The present invention relates to a shielding assembly for a PC board having ground traces disposed on a surface of the board. The shielding assembly includes an integrally molded or casted PC board cover, a sealing gasket and a fastener. The integrally molded or casted PC board cover is adapted to be secured to the surface of the board and includes a base portion and fencing extending outwardly from a surface of the base portion. The fencing includes an outer fencing segment having a peripheral edge configured to overlie an outermost ground trace segment on the PC board surface when the cover is secured to the board.

The fencing further includes a plurality of interior fencing segments disposed within an area defined by the outer segment. The outer fencing segments are configured to overlie a peripheral ground trace on the PC board. The interior segments of the fencing are configured to overlie ground traces disposed within the outermost ground trace when the cover is secured to the board. The sealing gasket is disposed between the cover and the ground traces. The fastener secures the cover to the PC board. The shielding gasket is preferably comprised of a silicone base impregnated with silver-plated copper.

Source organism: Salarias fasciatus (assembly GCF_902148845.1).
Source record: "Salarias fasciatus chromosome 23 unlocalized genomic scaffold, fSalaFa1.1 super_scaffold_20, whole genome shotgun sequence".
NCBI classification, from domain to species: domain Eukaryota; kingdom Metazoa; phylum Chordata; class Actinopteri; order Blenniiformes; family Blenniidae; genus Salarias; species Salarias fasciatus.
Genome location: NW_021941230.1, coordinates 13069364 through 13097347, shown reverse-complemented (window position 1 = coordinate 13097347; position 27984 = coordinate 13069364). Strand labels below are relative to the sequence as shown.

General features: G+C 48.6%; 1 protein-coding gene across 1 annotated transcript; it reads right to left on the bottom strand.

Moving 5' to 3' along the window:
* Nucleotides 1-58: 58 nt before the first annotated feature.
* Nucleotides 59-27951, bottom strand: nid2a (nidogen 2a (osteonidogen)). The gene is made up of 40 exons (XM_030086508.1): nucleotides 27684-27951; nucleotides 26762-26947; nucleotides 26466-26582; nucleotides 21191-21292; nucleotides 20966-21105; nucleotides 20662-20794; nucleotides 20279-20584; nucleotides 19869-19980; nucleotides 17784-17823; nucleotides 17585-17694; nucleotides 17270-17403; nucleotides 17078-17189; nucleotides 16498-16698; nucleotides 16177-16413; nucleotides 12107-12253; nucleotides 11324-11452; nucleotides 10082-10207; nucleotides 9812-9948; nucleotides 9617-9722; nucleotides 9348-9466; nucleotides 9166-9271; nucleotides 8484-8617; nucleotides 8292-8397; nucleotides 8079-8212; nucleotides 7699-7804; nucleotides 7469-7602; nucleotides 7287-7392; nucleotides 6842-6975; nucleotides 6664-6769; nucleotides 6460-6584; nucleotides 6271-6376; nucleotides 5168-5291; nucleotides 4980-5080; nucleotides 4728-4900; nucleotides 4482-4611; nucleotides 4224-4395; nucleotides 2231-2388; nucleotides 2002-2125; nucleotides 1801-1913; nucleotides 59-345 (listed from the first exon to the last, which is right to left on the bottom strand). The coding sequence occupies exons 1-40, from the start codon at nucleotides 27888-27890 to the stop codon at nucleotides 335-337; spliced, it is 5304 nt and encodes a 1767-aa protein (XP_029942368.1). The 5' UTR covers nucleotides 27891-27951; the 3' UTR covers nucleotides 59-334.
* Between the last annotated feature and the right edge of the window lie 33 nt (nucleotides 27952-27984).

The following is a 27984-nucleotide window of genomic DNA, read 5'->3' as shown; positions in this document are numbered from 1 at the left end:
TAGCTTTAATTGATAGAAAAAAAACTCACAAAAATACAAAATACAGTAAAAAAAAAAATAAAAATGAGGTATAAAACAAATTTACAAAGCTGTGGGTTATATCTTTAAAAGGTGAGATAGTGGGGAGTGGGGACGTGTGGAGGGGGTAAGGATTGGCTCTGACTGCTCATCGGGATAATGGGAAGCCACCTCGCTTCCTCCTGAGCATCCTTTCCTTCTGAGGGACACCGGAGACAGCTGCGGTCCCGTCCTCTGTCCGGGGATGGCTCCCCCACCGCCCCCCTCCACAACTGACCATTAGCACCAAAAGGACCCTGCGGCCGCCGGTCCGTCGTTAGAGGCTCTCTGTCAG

Advantageously, if the PC board includes circuitry on both sides of the board the shielding assembly includes two mating covers mechanically coupled together with the PC board sandwiched between. Each cover includes fencing configured to overlie ground traced on its respective surface of the PC board.

Additional features of the invention will become apparent and a fuller understanding obtained by reading the following detailed description made in connection with the accompanying drawings.